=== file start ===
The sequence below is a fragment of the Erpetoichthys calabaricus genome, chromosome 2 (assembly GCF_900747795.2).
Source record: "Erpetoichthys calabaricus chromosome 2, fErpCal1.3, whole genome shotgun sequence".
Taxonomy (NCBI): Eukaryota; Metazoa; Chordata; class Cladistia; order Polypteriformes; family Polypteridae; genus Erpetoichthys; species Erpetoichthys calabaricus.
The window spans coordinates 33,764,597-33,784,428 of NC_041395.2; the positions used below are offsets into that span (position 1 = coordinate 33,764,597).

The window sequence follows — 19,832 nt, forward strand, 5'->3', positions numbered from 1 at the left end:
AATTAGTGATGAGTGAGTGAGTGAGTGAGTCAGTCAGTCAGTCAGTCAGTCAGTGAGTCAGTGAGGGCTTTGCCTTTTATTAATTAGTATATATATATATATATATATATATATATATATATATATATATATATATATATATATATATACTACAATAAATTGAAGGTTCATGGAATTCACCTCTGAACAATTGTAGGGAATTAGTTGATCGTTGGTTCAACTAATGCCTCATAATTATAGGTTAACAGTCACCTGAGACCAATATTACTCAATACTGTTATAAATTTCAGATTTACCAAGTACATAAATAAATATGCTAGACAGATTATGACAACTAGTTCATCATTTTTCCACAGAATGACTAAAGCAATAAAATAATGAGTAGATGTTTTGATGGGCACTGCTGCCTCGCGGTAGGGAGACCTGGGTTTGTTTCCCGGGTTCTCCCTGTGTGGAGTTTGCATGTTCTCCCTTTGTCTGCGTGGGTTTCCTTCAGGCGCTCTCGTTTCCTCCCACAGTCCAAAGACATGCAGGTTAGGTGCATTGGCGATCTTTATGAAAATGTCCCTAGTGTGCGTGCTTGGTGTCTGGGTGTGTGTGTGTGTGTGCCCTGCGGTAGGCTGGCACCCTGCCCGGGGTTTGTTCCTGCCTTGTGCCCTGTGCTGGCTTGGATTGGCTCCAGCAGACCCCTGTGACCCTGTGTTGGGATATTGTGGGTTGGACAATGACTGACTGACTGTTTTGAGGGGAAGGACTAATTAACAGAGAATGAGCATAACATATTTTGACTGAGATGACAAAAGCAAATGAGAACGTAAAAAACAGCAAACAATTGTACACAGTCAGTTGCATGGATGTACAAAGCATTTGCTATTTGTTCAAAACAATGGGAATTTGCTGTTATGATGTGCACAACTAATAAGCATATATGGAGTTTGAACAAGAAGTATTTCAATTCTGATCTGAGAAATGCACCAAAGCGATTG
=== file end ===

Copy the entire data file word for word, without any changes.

The sequence below is a fragment of the Erpetoichthys calabaricus genome, chromosome 2 (assembly GCF_900747795.2).
Source record: "Erpetoichthys calabaricus chromosome 2, fErpCal1.3, whole genome shotgun sequence".
Taxonomy (NCBI): Eukaryota; Metazoa; Chordata; class Cladistia; order Polypteriformes; family Polypteridae; genus Erpetoichthys; species Erpetoichthys calabaricus.
The window spans coordinates 33,764,597-33,784,428 of NC_041395.2; the positions used below are offsets into that span (position 1 = coordinate 33,764,597).

The window sequence follows — 19,832 nt, forward strand, 5'->3', positions numbered from 1 at the left end:
AATTAGTGATGAGTGAGTGAGTGAGTGAGTCAGTCAGTCAGTCAGTCAGTCAGTGAGTCAGTGAGGGCTTTGCCTTTTATTAATTAGTATATATATATATATATATATATATATATATATATATATATATATATATATATATATATATACTACAATAAATTGAAGGTTCATGGAATTCACCTCTGAACAATTGTAGGGAATTAGTTGATCGTTGGTTCAACTAATGCCTCATAATTATAGGTTAACAGTCACCTGAGACCAATATTACTCAATACTGTTATAAATTTCAGATTTACCAAGTACATAAATAAATATGCTAGACAGATTATGACAACTAGTTCATCATTTTTCCACAGAATGACTAAAGCAATAAAATAATGAGTAGATGTTTTGATGGGCACTGCTGCCTCGCGGTAGGGAGACCTGGGTTTGTTTCCCGGGTTCTCCCTGTGTGGAGTTTGCATGTTCTCCCTTTGTCTGCGTGGGTTTCCTTCAGGCGCTCTCGTTTCCTCCCACAGTCCAAAGACATGCAGGTTAGGTGCATTGGCGATCTTTATGAAAATGTCCCTAGTGTGCGTGCTTGGTGTCTGGGTGTGTGTGTGTGTGTGCCCTGCGGTAGGCTGGCACCCTGCCCGGGGTTTGTTCCTGCCTTGTGCCCTGTGCTGGCTTGGATTGGCTCCAGCAGACCCCTGTGACCCTGTGTTGGGATATTGTGGGTTGGACAATGACTGACTGACTGTTTTGAGGGGAAGGACTAATTAACAGAGAATGAGCATAACATATTTTGACTGAGATGACAAAAGCAAATGAGAACGTAAAAAACAGCAAACAATTGTACACAGTCAGTTGCATGGATGTACAAAGCATTTGCTATTTGTTCAAAACAATGGGAATTTGCTGTTATGATGTGCACAACTAATAAGCATATATGGAGTTTGAACAAGAAGTATTTCAATTCTGATCTGAGAAATGCACCAAAGCGATTG